Where Have All the Pop Stars Gone? Volume 2
Have you wondered whatever became of your favorite pop music stars who came to fame in the 1960s?
Find out in
Where Have All the Pop Stars Gone? Volume 2
by MARTI SMILEY CHILDS and JEFF MARCH
Read the authorized true life memoirs of 20 singers and musicians who achieved fame as soloists or members of hit-making bands in the 1960s. The authenticated biographical book Where Have All the Pop Stars Gone? Volume 2 describes the childhood experiences and adult lives of these performers, many of whom stepped away from the stage and recording in order to raise their families and pursue other careers and interests. It describes the ways in which many of them confronted and resolved troubling obstacles in their personal lives.
Through conversations with those performers, as well as producers, managers and family members, we share fascinating behind-the-scenes glimpses into the lives of these creative, talented people.
Where Have All the Pop Stars Gone? Volume 2 includes chapters on seven musical groups and solo performers:
THE BUCKINGHAMS, a Chicago-bred quintet whose songs include the chart-topping hit "Kind of a Drag" and the top-10 songs "Don't You Care" and "Mercy, Mercy, Mercy." The hybrid "pop-rock horn sound" that the band innovated would later be embraced by other bands, including Blood, Sweat and Tears, Chase, and Chicago. The chapter profiles the lives of lead singer Dennis Tufano, singer and guitarist Carl Giammarese, saxophonist and piano player Marty Grebb, bass guitarist Nick Fortuna, and the band's drummer and leader, the late John Poulos;
BOBBY GOLDSBORO, a country-pop singer-composer who is best known for his gold record "Honey," and whose hits also included "Little Things," "It's Too Late," and "Summer (the First Time)." After launching his career as a member of Roy Orbison's band, Goldsboro became not only a successful solo recording artist but also host of the highest-rated TV variety show in syndication in the 1970s, creator of children's TV programs, and owner of a successful music publishing house;
THE MOODY BLUES, the phenomenal band that brought rock music to an unprecedented level of sophistication with the groundbreaking concept album Days of Future Passed, and whose 20 chart hits included the top-10 singles "Go Now," "Your Wildest Dreams," and the gold record "Nights in White Satin." The chapter focuses on the lives of the co-founders of the Moody Blues — Mellotron player Mike Pinder and flute player Ray Thomas — and about why they chose to leave the band as it continued touring and performing in sold-out concerts decades after its formation;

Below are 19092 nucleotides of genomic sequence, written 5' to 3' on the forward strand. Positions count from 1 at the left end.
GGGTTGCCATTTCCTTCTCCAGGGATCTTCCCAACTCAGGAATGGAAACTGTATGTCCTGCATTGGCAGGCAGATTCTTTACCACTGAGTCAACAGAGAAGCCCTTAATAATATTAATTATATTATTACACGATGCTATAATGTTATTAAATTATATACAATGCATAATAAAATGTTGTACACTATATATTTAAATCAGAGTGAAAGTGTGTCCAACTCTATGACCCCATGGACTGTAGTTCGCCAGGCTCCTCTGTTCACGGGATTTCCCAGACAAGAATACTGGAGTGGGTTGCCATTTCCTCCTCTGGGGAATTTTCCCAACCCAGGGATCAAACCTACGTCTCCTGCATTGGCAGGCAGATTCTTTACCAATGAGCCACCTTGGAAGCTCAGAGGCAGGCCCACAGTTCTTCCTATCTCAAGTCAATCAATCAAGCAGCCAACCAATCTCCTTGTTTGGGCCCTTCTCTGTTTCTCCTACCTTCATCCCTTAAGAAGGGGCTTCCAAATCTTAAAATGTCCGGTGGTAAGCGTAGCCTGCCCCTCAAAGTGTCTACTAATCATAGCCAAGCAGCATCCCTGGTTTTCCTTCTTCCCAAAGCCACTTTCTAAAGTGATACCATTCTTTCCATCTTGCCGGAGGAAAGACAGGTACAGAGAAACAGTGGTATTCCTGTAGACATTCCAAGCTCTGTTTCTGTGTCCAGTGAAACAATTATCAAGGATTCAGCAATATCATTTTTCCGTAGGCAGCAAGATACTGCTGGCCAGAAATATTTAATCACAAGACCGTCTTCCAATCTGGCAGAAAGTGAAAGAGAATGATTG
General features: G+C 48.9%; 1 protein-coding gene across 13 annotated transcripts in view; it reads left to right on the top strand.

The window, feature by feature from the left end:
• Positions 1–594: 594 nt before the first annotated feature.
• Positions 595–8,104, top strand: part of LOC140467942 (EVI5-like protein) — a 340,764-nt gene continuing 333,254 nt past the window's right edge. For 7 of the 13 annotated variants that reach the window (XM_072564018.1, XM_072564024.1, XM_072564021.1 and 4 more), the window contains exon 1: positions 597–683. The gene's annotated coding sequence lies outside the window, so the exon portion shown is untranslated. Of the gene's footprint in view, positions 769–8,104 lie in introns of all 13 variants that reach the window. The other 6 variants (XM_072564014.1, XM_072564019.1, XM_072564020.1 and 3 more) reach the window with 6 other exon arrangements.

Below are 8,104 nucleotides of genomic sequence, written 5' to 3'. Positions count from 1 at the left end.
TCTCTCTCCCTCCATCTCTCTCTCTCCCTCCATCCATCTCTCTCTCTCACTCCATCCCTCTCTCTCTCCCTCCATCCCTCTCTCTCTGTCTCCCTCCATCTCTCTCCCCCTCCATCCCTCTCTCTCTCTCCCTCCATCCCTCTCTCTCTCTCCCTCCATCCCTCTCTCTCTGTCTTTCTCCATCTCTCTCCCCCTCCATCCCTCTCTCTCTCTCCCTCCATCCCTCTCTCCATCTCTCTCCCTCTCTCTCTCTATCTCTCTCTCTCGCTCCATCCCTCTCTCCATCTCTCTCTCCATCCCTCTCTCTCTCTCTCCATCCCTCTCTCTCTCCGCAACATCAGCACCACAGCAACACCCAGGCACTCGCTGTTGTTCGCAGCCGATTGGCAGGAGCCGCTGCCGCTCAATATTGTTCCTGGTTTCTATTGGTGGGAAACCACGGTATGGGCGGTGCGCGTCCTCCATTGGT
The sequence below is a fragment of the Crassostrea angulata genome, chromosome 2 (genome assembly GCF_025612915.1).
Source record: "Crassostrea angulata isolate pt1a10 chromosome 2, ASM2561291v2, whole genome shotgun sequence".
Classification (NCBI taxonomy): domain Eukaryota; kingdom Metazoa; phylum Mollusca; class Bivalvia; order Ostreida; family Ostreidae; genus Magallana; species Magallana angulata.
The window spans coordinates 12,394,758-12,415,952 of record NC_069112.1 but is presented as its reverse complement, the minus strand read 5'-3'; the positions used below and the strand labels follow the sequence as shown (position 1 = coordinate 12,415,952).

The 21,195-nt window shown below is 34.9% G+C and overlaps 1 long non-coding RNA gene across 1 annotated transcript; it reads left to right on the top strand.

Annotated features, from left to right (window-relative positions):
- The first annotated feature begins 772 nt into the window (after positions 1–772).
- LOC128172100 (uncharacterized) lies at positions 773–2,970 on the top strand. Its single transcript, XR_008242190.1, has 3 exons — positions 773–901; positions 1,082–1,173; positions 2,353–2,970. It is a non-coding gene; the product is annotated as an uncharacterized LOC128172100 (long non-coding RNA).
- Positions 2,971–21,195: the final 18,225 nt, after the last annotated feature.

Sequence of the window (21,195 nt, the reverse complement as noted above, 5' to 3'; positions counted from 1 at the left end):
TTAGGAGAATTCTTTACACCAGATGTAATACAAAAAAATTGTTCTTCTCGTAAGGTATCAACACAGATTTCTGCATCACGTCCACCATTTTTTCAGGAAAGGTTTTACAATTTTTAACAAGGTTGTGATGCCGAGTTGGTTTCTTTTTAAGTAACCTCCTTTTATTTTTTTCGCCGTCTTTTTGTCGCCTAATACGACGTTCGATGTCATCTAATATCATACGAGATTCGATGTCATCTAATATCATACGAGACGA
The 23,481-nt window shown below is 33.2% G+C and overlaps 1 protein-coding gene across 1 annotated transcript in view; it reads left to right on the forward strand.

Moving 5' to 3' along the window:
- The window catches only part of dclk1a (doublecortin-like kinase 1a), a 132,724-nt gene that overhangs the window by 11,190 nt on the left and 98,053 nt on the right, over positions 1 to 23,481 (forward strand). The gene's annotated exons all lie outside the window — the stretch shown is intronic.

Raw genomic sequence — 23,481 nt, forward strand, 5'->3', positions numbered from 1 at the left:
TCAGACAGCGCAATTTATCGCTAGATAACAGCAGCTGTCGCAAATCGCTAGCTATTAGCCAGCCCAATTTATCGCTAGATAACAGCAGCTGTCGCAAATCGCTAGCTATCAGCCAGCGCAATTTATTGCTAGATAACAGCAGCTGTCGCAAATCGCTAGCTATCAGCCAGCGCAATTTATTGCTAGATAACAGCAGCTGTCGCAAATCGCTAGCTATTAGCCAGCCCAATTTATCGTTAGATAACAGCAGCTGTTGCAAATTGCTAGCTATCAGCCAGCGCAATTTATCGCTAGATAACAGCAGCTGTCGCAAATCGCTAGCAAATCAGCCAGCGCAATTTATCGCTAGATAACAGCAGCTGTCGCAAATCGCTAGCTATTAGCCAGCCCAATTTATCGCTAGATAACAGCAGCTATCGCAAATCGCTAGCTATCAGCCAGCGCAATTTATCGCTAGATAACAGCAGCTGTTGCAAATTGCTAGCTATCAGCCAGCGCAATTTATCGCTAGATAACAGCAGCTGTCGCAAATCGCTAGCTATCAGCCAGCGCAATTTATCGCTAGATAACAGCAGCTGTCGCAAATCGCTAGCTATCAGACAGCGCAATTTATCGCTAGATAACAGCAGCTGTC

DONNIE BROOKS, whose three chart singles included the top-10 hit "Mission Bell," and whose later work as a promoter into the early 2000s kept an innumerable number of '60s performers working on stage. Brooks, who endured a bleak childhood, carved out a varied career that encompassed screen acting, musical theater and nightclub entertaining. Donnie, who died in 2007, became co-creator of the "30th Anniversary of Rock 'n' Roll" tour that staged performances nationwide;
SAM AND DAVE, whose frenzied live performances established them as the most electrifying duo in the history of rhythm and blues music and earned them the appreciative nickname "the Sultans of Sweat." Their top-selling hits included "I Thank You" and gold records "Hold On, I'm Comin'" and "Soul Man." Their string of hits during the 1960s celebrated the gospel roots of Southern soul music. The chapter profiles the lives of Sam Moore and the late Dave Prater Jr., both of whom were inducted into the Rock & Roll Hall of Fame in 1992;
RAY STEVENS, a prolific composer as well as singer and producer whose repertoire encompasses comedic novelty tunes, ballads, and "message" songs, including the top-10 hit "Ahab the Arab" and gold-certified "Gitarzan," "Everything Is Beautiful," and "The Streak." He's been a recording session producer, a music publisher, a session musician, a disc jockey, a musical theater owner, and a television program host as well as a recording artist with top-10 hits on both the pop and country music charts; and
THE GRASS ROOTS, one of the early progenitors of folk-rock whose sound evolved into blues-influenced pop, and whose 21 chart singles included the top-10 hits "Let's Live For Today" and "Sooner or Later," and the gold record "Midnight Confessions." The band that began in 1965 as an outlet for the Dylanesque compositions of co-producers Steve Barri and P. F. Sloan continued recording hits well into the '70s. The chapter profiles the lives of first-generation Grass Roots lead singer and guitarist Bill Fulton, rhythm guitarist Denny Ellis, bass player Dave Stensen and drummer Joel Larson; and second-generation Grass Roots lead singer and bassist the late Rob Grill, lead guitarist Creed Bratton, rhythm guitarist-keyboard player Warren Entner, the late drummer Rick Coonce, and keyboard player Dennis Provisor.
This is a book focusing primarily on the personal lives of soloists and members of bands — although not necessarily all of the members of each band. Some performers did not respond to our requests to speak with them. Some declined to discuss their personal lives with us. Some band members were willing to speak with us only if we agreed to refrain from contacting certain other member of the group, for personal reasons. The essay that begins each chapter presents a contextual background, describing the recording achievements of each performer or group, as an introduction to the artists whose lives we discuss. We are grateful to those participating artists who agreed to speak with us about themselves and the lives they have led.
Marti Smiley Childs (left) and Jeff March with 1951 Seeburg 100c Select-O-Matic jukebox (from the collection of Cindy and Terry Knight).
Photo and book cover design by Amanda Domingues.
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